How to Train a Cat to Use the Litter Box
Kitty litter box training is essential to raising a kitten. Some kittens need a few days of attention while others will require very little training at all. Fortunately, our favorite quirky companions adapt very quickly to using a litter box, even if they were raised outdoors. If your kitten was raised by a mother already accustomed to using a litter box, then you may not need to train them at all.
Most pick up the habit straight from their mother. However, if you need litter box training advice look no further. Here we’ll be taking you through a comprehensive look at how to train a cat to use a litter box.
Selecting a Litter Box
You have a huge selection of options when shopping for a litter box. A plastic litter box is the best choice but it may be too large for a kitten. Covered litter boxes also work but they’re generally best for cats who are already used to going in a box. Ultimately, it depends on the personality of your feline companion. Some prefer the concealed environment of a closed litter box while others prefer an open design.
If you don’t have an appropriately sized litter box on hand, then you can always start with a flat cardboard box or a baking tin. As long as the sides of the box are low enough for kitty to climb in without hassle, your box should work. You can always switch to a covered litter box once your cat or cats have become used to using one.
Picking the Best Cat Litter
There are so many different types of cat litter at any given pet shop or store that you could easily become lost in your sea of possibilities. The best cat litter is generally one that is scoop-able. Most cat litters mask odors extremely well but try not to buy the cheapest brands as they could carry a strong smell of plastic.
Cats will stay away from anything which has a very strong odor, so it may take one or two tries before you find the right cat litter for your kitty. Certain types of kitty litter even come with herbs which appeal to the natural instinct of felines making it much easier to coax your cat into using a litter box.
Preparing an Area For Your Litter Box
Your cat’s litter box should be positioned in an area that is a good distance from any loud noises or frequent interruptions. Put it far from your feline’s food or bed as kittens and cats prefer to go far from where they sleep and eat. Stay away from cramped spaces as this is unsuitable to your cat’s natural habits and a small area can fill up with odors rather quickly, seemingly reducing the effectiveness of your litter.
The best place for a litter box for kittens learning to use one is a place where the box is easy to locate. If your kittens are limited to a single room for the time being then place the litter box in a corner. As soon as your kittens begin exploring the house, you’ll want to place a second tray so that they always have easy access.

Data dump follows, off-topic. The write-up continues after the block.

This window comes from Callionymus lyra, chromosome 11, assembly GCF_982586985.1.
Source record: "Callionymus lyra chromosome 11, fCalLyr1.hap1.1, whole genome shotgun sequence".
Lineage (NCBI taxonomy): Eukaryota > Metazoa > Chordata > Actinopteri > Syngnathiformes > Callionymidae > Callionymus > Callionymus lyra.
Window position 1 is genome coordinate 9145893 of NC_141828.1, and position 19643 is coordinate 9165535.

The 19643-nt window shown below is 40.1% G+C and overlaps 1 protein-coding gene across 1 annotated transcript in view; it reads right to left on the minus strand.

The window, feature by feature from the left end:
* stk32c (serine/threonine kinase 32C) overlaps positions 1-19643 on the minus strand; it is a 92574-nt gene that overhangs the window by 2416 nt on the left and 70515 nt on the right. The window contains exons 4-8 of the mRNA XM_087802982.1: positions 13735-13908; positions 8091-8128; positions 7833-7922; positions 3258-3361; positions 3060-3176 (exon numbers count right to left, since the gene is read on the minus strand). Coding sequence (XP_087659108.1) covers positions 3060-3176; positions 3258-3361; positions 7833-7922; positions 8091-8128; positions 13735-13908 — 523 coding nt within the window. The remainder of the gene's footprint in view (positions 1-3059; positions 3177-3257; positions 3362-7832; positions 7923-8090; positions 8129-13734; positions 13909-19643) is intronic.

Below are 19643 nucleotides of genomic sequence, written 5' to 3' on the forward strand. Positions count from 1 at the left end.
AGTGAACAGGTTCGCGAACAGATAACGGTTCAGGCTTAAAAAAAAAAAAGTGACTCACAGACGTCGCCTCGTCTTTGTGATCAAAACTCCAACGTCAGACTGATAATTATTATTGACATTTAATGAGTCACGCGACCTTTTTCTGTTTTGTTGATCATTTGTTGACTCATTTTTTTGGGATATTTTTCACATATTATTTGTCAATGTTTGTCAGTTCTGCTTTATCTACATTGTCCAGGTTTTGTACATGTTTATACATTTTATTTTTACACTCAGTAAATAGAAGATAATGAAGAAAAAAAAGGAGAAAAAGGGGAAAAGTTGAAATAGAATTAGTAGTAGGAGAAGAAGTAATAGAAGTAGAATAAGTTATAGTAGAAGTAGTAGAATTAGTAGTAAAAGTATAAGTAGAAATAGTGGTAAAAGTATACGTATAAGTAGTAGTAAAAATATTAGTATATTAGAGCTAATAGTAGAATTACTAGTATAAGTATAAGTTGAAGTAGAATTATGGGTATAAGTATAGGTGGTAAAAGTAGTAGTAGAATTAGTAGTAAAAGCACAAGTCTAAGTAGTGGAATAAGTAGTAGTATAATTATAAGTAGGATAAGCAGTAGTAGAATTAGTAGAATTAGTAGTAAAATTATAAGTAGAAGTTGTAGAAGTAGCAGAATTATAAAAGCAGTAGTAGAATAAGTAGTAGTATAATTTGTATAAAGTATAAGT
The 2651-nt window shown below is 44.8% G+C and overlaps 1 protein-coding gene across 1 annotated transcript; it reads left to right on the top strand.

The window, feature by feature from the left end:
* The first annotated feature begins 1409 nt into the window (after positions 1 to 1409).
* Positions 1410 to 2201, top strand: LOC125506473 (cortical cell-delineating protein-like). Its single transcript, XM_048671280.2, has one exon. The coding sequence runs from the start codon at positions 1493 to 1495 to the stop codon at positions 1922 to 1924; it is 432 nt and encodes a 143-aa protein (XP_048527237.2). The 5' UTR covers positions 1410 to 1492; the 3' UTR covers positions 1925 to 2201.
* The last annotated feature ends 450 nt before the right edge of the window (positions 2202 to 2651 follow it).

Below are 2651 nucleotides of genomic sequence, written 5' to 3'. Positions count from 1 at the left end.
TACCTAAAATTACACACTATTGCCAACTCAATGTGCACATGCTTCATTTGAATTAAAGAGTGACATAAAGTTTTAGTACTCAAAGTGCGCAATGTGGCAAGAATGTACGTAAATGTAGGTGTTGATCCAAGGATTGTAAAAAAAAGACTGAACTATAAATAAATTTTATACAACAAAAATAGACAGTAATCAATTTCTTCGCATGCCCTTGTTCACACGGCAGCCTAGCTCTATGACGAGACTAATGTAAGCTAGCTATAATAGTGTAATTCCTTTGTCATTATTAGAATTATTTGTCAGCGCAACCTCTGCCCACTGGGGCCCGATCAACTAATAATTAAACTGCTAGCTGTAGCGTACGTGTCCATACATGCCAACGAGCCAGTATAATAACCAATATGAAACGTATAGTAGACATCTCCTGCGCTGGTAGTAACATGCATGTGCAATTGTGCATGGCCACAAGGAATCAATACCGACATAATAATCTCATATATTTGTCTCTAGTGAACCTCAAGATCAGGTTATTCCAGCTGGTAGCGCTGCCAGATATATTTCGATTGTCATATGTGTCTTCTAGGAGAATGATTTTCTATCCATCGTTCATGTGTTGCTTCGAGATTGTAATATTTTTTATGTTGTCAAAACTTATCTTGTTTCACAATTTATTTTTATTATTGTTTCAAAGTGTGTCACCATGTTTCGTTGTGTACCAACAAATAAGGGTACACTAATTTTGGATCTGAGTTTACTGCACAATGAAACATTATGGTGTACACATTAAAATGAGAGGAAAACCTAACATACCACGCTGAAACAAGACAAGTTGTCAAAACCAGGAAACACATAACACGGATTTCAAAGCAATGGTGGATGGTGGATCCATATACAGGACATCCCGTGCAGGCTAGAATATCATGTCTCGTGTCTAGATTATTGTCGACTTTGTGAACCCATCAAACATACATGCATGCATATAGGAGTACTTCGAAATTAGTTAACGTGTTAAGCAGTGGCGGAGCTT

Once your litter box is ready, it’s time to introduce your kitty. Put them inside the tray, lifting some of the litter with a scoop to show how this is a soft area which can be dug in. It may take some time for your kitten to become comfortable with this foreign object, so be patient.
Throughout the first few days, whenever you notice your kitten squatting put the little one into the litter box. Some kittens, pick up the habit after just one try; others may take some time. Whenever your kitten uses the litter box correct be sure to praise them.
Potential Litter Box Issues
If your kitten or cat simply doesn’t want to start using their litter box then there could be a range of issues which you missed. When kitty won’t adjust, go through their potential litter box issues and see where you can make some changes.
Litter box sharing
Some cats will only use a litter box if they are the only ones using it. This is normally only an issue for older cats being introduced to a new household but if any feline won’t adjust and there is more than one cat in the house, try placing an extra litter box or two.
Synthetic scented cat litter
As before mentioned, certain synthetic scented cat litter products are very high in plastic and chemicals. You’ll normally notice the odor straight away, but if kitty doesn’t want to use their tray, no matter where you put it, then try switching out your cat litter even if it doesn’t carry a smell.
If your cat is suffering from stress from either an antagonizing member of the household, a sudden change within your home, a change of home, or the addition of a new pet, then they may end up going somewhere random.
If your cat starts urinating or defecating anywhere other than the litter box after becoming accustomed to using one, then consider what could be placing your kitty under stress. Common problems include a perceived danger from poor litter box placement or too many cats using the same tray.
When a cat or kitten is introduced to a new home they may be so perturbed that it is hard to get them to adjust to any form of habit. One of the only ways to help you cat accept its own home and in turn be ready to start using a litter box is to ground them in one room. Choose a room without carpets and line the floor with paper if need be. Put the litter box in one corner and its food and bed in the opposite. It may take up to a week or two of grounding before your cat is happy in their new home.